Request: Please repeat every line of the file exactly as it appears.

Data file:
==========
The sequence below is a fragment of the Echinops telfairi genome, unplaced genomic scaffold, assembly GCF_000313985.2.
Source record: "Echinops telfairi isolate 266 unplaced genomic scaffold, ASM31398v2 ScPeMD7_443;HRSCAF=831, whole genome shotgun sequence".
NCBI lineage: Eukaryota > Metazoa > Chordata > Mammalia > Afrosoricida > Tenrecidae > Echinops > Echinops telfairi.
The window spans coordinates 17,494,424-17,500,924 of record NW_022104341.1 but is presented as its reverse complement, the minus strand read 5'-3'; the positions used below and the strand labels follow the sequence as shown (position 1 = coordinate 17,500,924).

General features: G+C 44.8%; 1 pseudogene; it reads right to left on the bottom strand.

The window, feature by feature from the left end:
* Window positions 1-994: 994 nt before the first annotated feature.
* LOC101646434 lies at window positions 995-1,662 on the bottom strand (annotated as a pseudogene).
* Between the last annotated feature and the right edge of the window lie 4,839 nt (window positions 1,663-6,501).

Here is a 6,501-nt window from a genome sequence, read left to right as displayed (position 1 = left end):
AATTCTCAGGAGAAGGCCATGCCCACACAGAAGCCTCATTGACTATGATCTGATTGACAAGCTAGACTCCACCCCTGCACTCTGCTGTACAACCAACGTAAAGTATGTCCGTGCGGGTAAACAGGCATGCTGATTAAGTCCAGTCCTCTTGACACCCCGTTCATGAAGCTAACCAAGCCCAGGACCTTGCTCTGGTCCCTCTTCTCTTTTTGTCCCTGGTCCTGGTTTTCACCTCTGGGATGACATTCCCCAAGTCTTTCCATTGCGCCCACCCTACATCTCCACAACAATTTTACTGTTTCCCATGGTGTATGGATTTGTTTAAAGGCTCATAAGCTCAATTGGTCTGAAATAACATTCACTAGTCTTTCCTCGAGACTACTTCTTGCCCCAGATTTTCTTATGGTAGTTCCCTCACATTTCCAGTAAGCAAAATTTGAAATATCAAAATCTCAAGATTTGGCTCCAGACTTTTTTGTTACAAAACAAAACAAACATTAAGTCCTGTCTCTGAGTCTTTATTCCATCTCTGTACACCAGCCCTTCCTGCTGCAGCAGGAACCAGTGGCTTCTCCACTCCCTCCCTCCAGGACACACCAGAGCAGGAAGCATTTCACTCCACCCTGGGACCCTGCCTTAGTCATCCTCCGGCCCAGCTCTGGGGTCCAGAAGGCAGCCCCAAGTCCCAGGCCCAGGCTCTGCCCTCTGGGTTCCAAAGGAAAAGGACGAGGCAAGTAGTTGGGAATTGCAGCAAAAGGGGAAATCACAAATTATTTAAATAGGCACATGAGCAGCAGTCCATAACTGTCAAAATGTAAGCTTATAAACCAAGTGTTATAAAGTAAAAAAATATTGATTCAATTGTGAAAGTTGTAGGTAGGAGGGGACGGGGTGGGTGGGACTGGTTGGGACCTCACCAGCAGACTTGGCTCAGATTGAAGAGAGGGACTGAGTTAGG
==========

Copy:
The sequence below is a fragment of the Echinops telfairi genome, unplaced genomic scaffold, assembly GCF_000313985.2.
Source record: "Echinops telfairi isolate 266 unplaced genomic scaffold, ASM31398v2 ScPeMD7_443;HRSCAF=831, whole genome shotgun sequence".
NCBI lineage: Eukaryota > Metazoa > Chordata > Mammalia > Afrosoricida > Tenrecidae > Echinops > Echinops telfairi.
The window spans coordinates 17,494,424-17,500,924 of record NW_022104341.1 but is presented as its reverse complement, the minus strand read 5'-3'; the positions used below and the strand labels follow the sequence as shown (position 1 = coordinate 17,500,924).

General features: G+C 44.8%; 1 pseudogene; it reads right to left on the bottom strand.

The window, feature by feature from the left end:
* Window positions 1-994: 994 nt before the first annotated feature.
* LOC101646434 lies at window positions 995-1,662 on the bottom strand (annotated as a pseudogene).
* Between the last annotated feature and the right edge of the window lie 4,839 nt (window positions 1,663-6,501).

Here is a 6,501-nt window from a genome sequence, read left to right as displayed (position 1 = left end):
AATTCTCAGGAGAAGGCCATGCCCACACAGAAGCCTCATTGACTATGATCTGATTGACAAGCTAGACTCCACCCCTGCACTCTGCTGTACAACCAACGTAAAGTATGTCCGTGCGGGTAAACAGGCATGCTGATTAAGTCCAGTCCTCTTGACACCCCGTTCATGAAGCTAACCAAGCCCAGGACCTTGCTCTGGTCCCTCTTCTCTTTTTGTCCCTGGTCCTGGTTTTCACCTCTGGGATGACATTCCCCAAGTCTTTCCATTGCGCCCACCCTACATCTCCACAACAATTTTACTGTTTCCCATGGTGTATGGATTTGTTTAAAGGCTCATAAGCTCAATTGGTCTGAAATAACATTCACTAGTCTTTCCTCGAGACTACTTCTTGCCCCAGATTTTCTTATGGTAGTTCCCTCACATTTCCAGTAAGCAAAATTTGAAATATCAAAATCTCAAGATTTGGCTCCAGACTTTTTTGTTACAAAACAAAACAAACATTAAGTCCTGTCTCTGAGTCTTTATTCCATCTCTGTACACCAGCCCTTCCTGCTGCAGCAGGAACCAGTGGCTTCTCCACTCCCTCCCTCCAGGACACACCAGAGCAGGAAGCATTTCACTCCACCCTGGGACCCTGCCTTAGTCATCCTCCGGCCCAGCTCTGGGGTCCAGAAGGCAGCCCCAAGTCCCAGGCCCAGGCTCTGCCCTCTGGGTTCCAAAGGAAAAGGACGAGGCAAGTAGTTGGGAATTGCAGCAAAAGGGGAAATCACAAATTATTTAAATAGGCACATGAGCAGCAGTCCATAACTGTCAAAATGTAAGCTTATAAACCAAGTGTTATAAAGTAAAAAAATATTGATTCAATTGTGAAAGTTGTAGGTAGGAGGGGACGGGGTGGGTGGGACTGGTTGGGACCTCACCAGCAGACTTGGCTCAGATTGAAGAGAGGGACTGAGTTAGG